Did you know that there’s a move beyond Checkmate?
That’s the gambit I’m forced to take, now that Nameless has the Chosen Light – Miranda – under its control.
Or will have, 5 months from now. Temporal sequencing doesn’t really matter when you have hold of the STEM – Space, Time, Energy and Matter.
After what happened to Emily it’s clear that the Structure will fall into the hands of the Nameless, sooner or later. Anything beyond that is just sad trivia.
By the time the Seventh Event rolls around, the only missing piece will be Aurora, but I’m afraid that Miranda will find a way to turn off the lights without her help.
Yes, the lights in all of our eyes, in all of the stars. The light that we become as we join the White – it’s thirsty for that, too.
The Nameless has always been thirsty, as long as I can remember.
You know your imaginary friend, and the monster in the closet? That’s the Nameless.
It left you alone when you got old enough, but it’s been following around me and the daughters of the Collective all of our lives.
Joey hates when I use that term, but he and Tokie don’t really count, since they were already born at Point One.
I’ll have to discuss Point One at another time. It’s a sore subject, and I don’t want to make things worse before it gets slightly better.
Not that it really matters how everything happened, at least not during the story I have to tell you now.
Just keep it in the front of your mind that the Nameless is all-pervasive, yet formless, like a tiny, spherical mirror that reflects everything.
It took a particular interest after my birth – after the faces of my mother and father, it was the most familiar thing in my slowly growing world.
We’ve always spoken in the essence of language, even before I could talk. It would keep me company all day, and cradle with me at night, the most unusual security blanket possible.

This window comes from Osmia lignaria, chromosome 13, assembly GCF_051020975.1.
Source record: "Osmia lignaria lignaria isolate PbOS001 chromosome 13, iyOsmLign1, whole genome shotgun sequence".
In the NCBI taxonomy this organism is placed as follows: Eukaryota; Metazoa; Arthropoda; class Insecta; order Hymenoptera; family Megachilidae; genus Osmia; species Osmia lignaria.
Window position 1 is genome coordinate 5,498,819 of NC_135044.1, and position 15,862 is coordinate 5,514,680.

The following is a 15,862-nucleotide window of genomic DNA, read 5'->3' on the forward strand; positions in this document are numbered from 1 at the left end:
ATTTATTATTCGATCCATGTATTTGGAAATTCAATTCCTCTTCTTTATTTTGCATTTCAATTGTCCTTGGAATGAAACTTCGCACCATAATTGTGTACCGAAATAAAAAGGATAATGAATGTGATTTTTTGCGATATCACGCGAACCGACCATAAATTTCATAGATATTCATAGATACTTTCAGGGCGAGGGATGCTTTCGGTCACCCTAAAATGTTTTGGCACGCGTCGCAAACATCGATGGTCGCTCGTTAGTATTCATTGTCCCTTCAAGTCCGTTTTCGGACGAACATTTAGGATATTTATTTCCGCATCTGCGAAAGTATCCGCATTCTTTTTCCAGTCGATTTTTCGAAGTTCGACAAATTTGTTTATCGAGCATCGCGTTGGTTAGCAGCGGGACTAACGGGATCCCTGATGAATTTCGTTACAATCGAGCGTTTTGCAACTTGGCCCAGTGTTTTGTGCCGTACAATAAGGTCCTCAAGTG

Without belaboring the point, the Nameless and I are joined at the hip, but it can never take control of me. I represent the only thing that it can’t contain, just as it’s the only thing a functioning Universe shouldn’t contain.
Too late to cry about that now. Too late to cry about anything, even though I have a lot of tears to remember.
Did you know that the best memories I have of my mother aren’t even true?
Everyone told me that she died. I was only 5 years old, so I was too full of tears not to believe them.
A-Bell and Amber were put in charge of me, and told me bedtime stories about all of the crazy and amazing things my parents did. They were better than fairy tales, and as I grew up that filtered and amped up version of the way things were became the only reality I had.
My mother was awesome – I know it because everyone constantly told me. But all I really knew is her fading smile, and smell, and the slices of time captured in selected photos on the refrigerator.
The best memories I have of my father were equally mythic, but they are all overshadowed by what happened on the worst day of my life.
Sometimes even I don’t know where to start. Temporal sequencing isn’t my strong point, so I usually think in term of moments, rather than timelines.
On October 2, 2000, my mother Laura and her best friends in the Collective were ready to save the world.
They fought the specter of CXNU, the multinational company formed by the merger of National United Bank and Circle X stores.
Sasha was convinced that CXNU was up to no good, as was my father, who used to work at National United as a teller. They were right – it was a front for the then rogue Sasha OS (usually known as S.OS).
S.OS wanted to take over the world, one barcode and transaction and database at a time. Sasha felt responsible, not just because her own creation was seeking to enslave the etched masses and fulfill vague Biblical prophecy, but because Circle X was her windmill she always titled at, her whole life long.
There’s a good reason for Sasha’s hatred of Circle X, and now is not the time to open that particular closet.
Sufficed to say that Sasha died in 1994, and the Collective kept up her fight against CXNU until October 3th 2000 – Fairview.